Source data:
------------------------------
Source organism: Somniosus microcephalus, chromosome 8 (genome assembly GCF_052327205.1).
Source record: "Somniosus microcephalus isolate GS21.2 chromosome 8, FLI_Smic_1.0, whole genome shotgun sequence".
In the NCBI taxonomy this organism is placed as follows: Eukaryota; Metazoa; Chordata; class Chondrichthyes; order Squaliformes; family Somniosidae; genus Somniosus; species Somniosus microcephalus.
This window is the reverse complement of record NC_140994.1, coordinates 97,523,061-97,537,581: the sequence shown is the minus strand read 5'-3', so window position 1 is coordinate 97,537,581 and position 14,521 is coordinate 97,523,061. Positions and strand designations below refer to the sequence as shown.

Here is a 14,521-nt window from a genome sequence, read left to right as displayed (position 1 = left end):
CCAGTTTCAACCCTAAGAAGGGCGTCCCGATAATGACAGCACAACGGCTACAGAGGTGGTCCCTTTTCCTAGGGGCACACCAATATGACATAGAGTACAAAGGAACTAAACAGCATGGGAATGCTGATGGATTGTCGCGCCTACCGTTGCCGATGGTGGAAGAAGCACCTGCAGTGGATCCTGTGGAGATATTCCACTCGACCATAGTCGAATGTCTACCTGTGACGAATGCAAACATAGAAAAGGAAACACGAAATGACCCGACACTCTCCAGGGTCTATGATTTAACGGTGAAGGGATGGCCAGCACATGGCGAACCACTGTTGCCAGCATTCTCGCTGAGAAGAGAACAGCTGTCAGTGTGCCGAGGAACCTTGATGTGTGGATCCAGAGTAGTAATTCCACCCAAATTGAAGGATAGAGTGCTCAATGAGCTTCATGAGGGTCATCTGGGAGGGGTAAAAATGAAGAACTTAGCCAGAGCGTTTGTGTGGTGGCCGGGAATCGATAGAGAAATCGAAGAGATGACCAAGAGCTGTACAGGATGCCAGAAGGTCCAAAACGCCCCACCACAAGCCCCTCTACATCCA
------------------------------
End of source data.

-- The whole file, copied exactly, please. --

Source organism: Somniosus microcephalus, chromosome 8 (genome assembly GCF_052327205.1).
Source record: "Somniosus microcephalus isolate GS21.2 chromosome 8, FLI_Smic_1.0, whole genome shotgun sequence".
In the NCBI taxonomy this organism is placed as follows: Eukaryota; Metazoa; Chordata; class Chondrichthyes; order Squaliformes; family Somniosidae; genus Somniosus; species Somniosus microcephalus.
This window is the reverse complement of record NC_140994.1, coordinates 97,523,061-97,537,581: the sequence shown is the minus strand read 5'-3', so window position 1 is coordinate 97,537,581 and position 14,521 is coordinate 97,523,061. Positions and strand designations below refer to the sequence as shown.

Here is a 14,521-nt window from a genome sequence, read left to right as displayed (position 1 = left end):
CCAGTTTCAACCCTAAGAAGGGCGTCCCGATAATGACAGCACAACGGCTACAGAGGTGGTCCCTTTTCCTAGGGGCACACCAATATGACATAGAGTACAAAGGAACTAAACAGCATGGGAATGCTGATGGATTGTCGCGCCTACCGTTGCCGATGGTGGAAGAAGCACCTGCAGTGGATCCTGTGGAGATATTCCACTCGACCATAGTCGAATGTCTACCTGTGACGAATGCAAACATAGAAAAGGAAACACGAAATGACCCGACACTCTCCAGGGTCTATGATTTAACGGTGAAGGGATGGCCAGCACATGGCGAACCACTGTTGCCAGCATTCTCGCTGAGAAGAGAACAGCTGTCAGTGTGCCGAGGAACCTTGATGTGTGGATCCAGAGTAGTAATTCCACCCAAATTGAAGGATAGAGTGCTCAATGAGCTTCATGAGGGTCATCTGGGAGGGGTAAAAATGAAGAACTTAGCCAGAGCGTTTGTGTGGTGGCCGGGAATCGATAGAGAAATCGAAGAGATGACCAAGAGCTGTACAGGATGCCAGAAGGTCCAAAACGCCCCACCACAAGCCCCTCTACATCCA